After WSC 2017, several people (including me) attributed Nuon’s large lead (see the chart below) to clever weather strategy. But this race, where all cars have been more or less in the same part of the country, suggests that, as well as having flawless race strategy, Nuon have a car that really is significantly faster than all the others (roughly 7% faster than Tokai in Australia, and 6% faster here). This fact may encourage other WSC teams to stick with a tried-and-true catamaran design (as Canadian teams Poly Montreal and ETS Quebec have done). And Nuon themselves? I cannot see how they can possibly improve on Nuna 9S. Maybe they will try something radically different, just for a change.

Sasol Race Report #7

Here are the results for the Sasol Solar Challenge in South Africa, as at day 7 out of 8 (click to zoom). The photo is from here (taken on day 6). The big news is the penalty of 117.4 km imposed on Nuon when a sick team member dropped their bag in the wrong van. The kilometres subtracted by the penalty are marked with light orange in the chart above, and move Nuon down to 2nd place. In my view, it reflects poorly on Tokai that they made a formal complaint about this incident, and it reflects poorly on the Sasol Solar Challenge that they imposed such a large penalty.

Nuon has some excellent videos about the race (Dutch with English subtitles) for day 1, day 2, day 3, day 4, day 5, day 6, and day 7.

A Day in the Life of Nuon Solar Team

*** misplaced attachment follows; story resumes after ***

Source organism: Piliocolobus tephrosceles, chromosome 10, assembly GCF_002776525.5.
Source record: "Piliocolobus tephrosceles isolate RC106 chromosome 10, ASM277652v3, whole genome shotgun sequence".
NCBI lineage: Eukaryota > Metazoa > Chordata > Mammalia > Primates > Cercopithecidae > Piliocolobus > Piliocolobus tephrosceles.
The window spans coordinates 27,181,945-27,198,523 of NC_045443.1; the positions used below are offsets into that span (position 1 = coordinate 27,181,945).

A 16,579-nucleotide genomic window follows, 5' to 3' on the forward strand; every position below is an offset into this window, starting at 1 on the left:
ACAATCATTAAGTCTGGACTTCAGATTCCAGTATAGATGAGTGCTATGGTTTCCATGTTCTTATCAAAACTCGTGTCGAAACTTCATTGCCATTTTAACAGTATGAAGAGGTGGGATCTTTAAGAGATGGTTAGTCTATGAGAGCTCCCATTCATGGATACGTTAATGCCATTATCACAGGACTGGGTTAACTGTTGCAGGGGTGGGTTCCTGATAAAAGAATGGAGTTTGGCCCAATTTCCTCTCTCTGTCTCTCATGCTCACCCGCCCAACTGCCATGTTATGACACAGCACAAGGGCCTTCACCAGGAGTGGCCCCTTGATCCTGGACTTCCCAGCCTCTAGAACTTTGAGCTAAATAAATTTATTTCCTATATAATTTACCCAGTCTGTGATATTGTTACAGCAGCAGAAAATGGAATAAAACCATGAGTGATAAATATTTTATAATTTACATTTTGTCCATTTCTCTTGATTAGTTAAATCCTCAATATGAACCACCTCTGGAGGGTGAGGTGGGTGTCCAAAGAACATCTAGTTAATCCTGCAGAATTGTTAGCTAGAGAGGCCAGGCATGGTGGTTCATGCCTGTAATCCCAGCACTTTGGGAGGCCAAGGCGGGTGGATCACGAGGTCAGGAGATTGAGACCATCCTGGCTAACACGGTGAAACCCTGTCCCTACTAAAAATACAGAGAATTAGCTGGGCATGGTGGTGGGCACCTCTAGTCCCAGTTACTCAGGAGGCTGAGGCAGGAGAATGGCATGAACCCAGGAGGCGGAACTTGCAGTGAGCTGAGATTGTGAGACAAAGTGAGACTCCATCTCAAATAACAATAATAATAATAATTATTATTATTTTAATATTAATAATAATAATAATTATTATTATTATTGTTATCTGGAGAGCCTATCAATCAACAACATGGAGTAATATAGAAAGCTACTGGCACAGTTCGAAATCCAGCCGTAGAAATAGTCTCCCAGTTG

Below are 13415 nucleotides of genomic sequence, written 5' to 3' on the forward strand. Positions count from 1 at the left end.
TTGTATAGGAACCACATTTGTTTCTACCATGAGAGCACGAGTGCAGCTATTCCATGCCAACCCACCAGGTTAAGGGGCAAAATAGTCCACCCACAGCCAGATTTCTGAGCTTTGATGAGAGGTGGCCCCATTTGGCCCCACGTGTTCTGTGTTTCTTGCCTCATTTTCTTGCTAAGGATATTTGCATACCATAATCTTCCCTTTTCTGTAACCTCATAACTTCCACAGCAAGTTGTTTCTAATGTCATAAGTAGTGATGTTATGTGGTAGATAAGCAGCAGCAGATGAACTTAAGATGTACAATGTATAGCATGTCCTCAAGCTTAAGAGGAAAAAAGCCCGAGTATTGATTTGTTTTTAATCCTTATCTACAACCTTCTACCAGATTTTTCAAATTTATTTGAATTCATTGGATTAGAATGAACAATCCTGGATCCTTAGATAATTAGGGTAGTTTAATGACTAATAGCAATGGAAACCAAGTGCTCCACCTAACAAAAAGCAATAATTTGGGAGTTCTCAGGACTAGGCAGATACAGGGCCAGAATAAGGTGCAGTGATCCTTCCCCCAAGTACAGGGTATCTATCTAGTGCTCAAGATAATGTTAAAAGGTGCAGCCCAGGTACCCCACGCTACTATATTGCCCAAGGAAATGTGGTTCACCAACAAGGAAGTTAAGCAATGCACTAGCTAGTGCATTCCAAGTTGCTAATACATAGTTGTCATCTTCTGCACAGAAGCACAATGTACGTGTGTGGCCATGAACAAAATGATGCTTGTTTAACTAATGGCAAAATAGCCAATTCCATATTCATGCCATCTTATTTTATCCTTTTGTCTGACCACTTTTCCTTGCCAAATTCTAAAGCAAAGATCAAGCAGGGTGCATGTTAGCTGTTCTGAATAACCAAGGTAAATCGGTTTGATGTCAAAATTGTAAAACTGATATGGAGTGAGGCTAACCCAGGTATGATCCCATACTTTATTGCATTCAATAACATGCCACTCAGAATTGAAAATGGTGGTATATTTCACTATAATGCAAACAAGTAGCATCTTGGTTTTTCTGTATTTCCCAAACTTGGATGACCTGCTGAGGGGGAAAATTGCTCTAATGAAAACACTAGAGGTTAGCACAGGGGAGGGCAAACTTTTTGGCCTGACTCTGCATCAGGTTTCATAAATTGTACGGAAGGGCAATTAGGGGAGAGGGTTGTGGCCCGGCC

This blog post is something a little different: it will use the GPS tracker data feed to describe a day in the life of Nuon Solar Team during the Sasol Solar Challenge. Specifically, it will describe Wednesday 26 September, which Nuon’s media team summarised in this 90-second video:

Wednesday 26 September (day 5 of the race) opened in Graaff-Reinet. On the Tuesday, Nuon had fallen 36 km behind Japanese team Tokai, due to electrical problems. The support engineers began work at 4:00 AM to return their car Nuna to tip-top condition. The morning was chilly, but sunny, which allowed some solar recharging of the batteries.

The plan for the day, as outlined in this livestream by media team-member Bianca Koppen, was to drive to the control stop in Jansenville faster than Tokai. At Jansenville there was an optional 65-km “loop” to Klipplaat and back. The plan was to drive this “loop” six times (Tokai was expected to do so only five times) and then continue to the end-of-day stop in Port Elizabeth, arriving there just before 5:00 PM. In line with this plan, Nuna sets off at around 85 km/h, soon overtaking Tokai:

The chart below (click to zoom) shows the progress of the day. The horizontal axis is distance, and the vertical axis of the main chart is the speed of the solar car. Underneath the main chart is an elevation plot. The letter A marks the start for the day.